reFLeCtion, interPretation, and aPPLiCation standard 147
The seqUence of bud to flower to seed offers myriad learning opportuni-
ties for children and teachers, starting in the early spring. The pussy willow is
a plant that often fascinates children, who love to stroke its soft, fuzzy catkins.
Sage returned to the pussy willow every day, noticing that the fuzzy gray cat-
kins gradually opened into colorful bursts like fireworks. Her teacher helped
extend Sage’s experience by looking carefully with her, comparing the different
stages, asking which one she thinks came first, second, and third, and won-
dering what will happen next. The learning potential of natural phenomenon
for helping children understand a sequence of events is that they can actually
watch the sequence unfold over time.
Sage was playing on a yard that was carefully designed and planned to
offer children firsthand experiences of seasonal change and natural process.
The concrete path meandered through trees and shrubs that bloom at dif-
ferent times of year. Flowers of all shapes, sizes, and colors and foliage with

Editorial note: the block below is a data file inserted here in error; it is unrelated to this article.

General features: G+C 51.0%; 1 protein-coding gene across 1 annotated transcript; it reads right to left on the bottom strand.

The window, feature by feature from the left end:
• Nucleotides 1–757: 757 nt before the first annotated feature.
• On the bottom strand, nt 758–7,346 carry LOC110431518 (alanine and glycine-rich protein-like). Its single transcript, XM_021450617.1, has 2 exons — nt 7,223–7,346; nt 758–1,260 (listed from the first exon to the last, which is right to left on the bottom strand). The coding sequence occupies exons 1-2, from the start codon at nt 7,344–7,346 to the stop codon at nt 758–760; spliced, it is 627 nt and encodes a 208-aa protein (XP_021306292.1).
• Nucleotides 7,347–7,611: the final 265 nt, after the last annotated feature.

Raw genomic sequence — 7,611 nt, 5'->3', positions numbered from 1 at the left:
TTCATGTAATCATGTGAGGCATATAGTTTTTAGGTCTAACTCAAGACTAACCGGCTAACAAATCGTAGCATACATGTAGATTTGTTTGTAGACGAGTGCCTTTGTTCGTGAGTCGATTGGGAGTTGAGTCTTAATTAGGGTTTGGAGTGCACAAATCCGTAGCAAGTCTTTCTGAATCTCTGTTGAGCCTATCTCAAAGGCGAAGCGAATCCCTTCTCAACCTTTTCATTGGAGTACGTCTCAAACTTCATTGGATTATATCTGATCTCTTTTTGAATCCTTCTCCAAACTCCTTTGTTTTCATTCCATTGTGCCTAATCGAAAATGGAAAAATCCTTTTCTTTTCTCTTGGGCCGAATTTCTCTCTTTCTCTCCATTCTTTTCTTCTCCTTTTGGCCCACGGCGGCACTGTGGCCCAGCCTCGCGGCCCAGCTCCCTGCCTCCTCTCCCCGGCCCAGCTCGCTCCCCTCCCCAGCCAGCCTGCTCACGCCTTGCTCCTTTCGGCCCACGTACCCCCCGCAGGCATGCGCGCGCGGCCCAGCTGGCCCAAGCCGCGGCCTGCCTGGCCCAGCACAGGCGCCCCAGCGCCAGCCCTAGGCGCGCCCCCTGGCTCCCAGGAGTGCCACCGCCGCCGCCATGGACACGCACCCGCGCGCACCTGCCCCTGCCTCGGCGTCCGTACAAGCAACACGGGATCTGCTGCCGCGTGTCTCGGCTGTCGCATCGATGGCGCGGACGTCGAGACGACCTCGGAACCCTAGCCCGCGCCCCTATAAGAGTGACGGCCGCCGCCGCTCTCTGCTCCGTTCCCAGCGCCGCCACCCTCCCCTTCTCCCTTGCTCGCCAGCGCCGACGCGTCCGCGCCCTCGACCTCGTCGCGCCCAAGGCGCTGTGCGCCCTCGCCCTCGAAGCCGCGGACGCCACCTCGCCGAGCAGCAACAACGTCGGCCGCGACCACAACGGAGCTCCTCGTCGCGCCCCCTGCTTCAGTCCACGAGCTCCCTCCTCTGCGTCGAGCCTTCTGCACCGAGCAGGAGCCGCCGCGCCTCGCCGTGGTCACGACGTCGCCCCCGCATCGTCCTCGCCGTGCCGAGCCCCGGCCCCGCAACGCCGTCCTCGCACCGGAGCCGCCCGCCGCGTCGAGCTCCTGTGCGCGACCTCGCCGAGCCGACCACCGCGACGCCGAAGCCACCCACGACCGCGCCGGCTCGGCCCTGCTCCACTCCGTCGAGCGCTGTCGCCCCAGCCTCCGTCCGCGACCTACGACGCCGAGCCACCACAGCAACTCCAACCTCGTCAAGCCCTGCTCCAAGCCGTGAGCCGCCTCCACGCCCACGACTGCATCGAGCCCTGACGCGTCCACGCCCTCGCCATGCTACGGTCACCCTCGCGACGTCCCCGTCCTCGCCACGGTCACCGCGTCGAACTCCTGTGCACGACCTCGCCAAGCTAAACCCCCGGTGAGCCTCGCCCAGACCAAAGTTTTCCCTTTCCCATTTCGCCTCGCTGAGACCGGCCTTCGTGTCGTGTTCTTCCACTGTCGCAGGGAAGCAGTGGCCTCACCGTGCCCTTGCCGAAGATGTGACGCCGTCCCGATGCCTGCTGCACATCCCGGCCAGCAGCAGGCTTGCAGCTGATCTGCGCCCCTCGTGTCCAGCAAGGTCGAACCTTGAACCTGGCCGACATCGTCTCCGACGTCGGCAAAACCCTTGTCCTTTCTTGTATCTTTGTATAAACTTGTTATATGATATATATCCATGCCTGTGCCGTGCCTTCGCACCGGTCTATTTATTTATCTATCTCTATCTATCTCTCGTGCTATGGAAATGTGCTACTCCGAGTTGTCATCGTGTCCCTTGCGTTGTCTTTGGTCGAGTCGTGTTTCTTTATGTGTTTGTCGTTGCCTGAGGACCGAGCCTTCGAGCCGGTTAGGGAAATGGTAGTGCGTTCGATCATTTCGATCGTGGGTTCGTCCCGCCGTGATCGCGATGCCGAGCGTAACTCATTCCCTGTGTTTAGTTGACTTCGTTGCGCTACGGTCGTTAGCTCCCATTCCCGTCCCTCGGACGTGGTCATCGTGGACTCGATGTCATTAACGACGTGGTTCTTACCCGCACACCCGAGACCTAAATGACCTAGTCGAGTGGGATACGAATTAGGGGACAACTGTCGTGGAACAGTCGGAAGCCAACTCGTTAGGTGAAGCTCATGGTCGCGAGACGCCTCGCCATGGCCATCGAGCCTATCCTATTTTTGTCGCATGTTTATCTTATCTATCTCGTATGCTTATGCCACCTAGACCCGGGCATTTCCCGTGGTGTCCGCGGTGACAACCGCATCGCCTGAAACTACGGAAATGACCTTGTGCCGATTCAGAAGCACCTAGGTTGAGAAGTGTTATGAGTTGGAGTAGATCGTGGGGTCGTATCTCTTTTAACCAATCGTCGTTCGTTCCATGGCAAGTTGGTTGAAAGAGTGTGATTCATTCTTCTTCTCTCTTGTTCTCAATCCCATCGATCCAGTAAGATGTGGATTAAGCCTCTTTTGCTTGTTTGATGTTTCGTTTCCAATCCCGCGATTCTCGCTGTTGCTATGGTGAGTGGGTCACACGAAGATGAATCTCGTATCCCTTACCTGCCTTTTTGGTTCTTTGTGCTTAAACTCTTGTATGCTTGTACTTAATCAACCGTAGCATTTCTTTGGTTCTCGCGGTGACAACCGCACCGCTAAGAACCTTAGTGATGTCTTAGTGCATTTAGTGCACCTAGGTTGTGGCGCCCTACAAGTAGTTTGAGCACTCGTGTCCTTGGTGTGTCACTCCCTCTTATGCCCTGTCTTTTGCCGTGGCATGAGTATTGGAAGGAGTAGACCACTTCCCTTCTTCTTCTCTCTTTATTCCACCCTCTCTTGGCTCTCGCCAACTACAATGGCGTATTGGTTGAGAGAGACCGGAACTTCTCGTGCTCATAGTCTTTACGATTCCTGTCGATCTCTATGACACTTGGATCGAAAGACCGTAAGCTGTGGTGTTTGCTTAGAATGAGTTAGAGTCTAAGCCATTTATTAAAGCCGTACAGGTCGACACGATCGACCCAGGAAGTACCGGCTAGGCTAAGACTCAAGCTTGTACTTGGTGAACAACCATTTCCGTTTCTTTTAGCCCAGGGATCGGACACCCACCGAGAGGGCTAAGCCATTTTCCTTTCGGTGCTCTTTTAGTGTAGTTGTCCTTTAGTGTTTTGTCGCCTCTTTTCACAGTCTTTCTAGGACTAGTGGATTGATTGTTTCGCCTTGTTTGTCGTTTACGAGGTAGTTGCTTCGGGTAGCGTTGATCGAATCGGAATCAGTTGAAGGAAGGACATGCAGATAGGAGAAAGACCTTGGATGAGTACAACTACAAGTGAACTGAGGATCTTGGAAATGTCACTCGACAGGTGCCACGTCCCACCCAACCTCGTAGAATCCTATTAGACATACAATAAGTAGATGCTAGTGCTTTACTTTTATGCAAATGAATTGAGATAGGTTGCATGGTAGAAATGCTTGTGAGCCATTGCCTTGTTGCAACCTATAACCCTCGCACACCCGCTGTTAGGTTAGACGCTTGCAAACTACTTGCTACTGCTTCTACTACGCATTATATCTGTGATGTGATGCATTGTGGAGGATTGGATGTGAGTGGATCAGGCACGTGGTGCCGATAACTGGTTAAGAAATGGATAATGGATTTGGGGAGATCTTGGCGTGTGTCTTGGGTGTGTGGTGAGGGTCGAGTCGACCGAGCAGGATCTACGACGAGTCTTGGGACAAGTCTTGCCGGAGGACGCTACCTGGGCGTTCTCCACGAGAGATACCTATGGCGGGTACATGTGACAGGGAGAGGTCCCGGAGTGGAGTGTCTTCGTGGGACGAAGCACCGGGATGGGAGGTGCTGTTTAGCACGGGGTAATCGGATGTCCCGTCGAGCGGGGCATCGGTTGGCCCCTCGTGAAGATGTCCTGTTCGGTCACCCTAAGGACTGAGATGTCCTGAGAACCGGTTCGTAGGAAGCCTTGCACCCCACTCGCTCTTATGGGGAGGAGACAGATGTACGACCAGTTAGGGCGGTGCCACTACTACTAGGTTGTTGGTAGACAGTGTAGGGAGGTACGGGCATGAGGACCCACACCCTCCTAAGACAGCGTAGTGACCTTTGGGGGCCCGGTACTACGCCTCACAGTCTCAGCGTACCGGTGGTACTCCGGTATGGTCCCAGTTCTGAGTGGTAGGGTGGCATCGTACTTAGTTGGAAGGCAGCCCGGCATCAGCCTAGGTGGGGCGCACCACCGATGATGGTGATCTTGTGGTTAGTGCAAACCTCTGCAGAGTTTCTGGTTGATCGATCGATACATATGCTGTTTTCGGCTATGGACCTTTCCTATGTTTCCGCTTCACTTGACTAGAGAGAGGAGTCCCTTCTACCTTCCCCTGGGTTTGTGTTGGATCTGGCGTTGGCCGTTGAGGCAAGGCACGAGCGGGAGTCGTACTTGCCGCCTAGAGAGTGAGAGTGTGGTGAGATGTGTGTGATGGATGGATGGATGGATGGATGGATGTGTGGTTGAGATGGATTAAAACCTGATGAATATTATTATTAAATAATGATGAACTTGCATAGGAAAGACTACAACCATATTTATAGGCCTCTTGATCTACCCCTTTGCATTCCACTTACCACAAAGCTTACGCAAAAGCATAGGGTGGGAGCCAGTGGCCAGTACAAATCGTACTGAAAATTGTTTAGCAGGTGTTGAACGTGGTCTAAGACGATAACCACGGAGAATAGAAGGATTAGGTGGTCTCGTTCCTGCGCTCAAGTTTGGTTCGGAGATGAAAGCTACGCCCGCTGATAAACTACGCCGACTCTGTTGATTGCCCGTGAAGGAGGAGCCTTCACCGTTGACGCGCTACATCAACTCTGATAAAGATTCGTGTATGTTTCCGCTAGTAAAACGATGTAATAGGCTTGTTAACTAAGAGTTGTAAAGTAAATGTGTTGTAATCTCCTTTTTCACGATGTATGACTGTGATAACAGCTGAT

a range of color, texture, and form are available for the children to observe
and touch. The trees and shrubs bear interesting fruits and seeds that the
children can watch develop. The plants were selected carefully with young
children in mind.
Such diversity and richness inspires children to engage with all their
senses, notice changes, and wonder what will happen next. Teachers can help
children as they are making meaning of what they see and sense by listen-
ing closely and encouraging the children to explore their ideas. Given the
opportunity, children want variously to talk about what they are seeing, draw
it, paint it, make models of it, and include elements from the environment in
their imaginary play. All of these activities support deeper engagement with the
kinds of questions and ideas that prompted Sage to stop and look more closely
at the pussy willow plant.
How does experiencing
the daily cycle of
morning, noon, and
night; the yearly cycle of
the seasons; and changes
in the weather contribute
to children’s ability to
relate past experience
to new situations and
make predictions? How
do you support children’s
experiences in nature?
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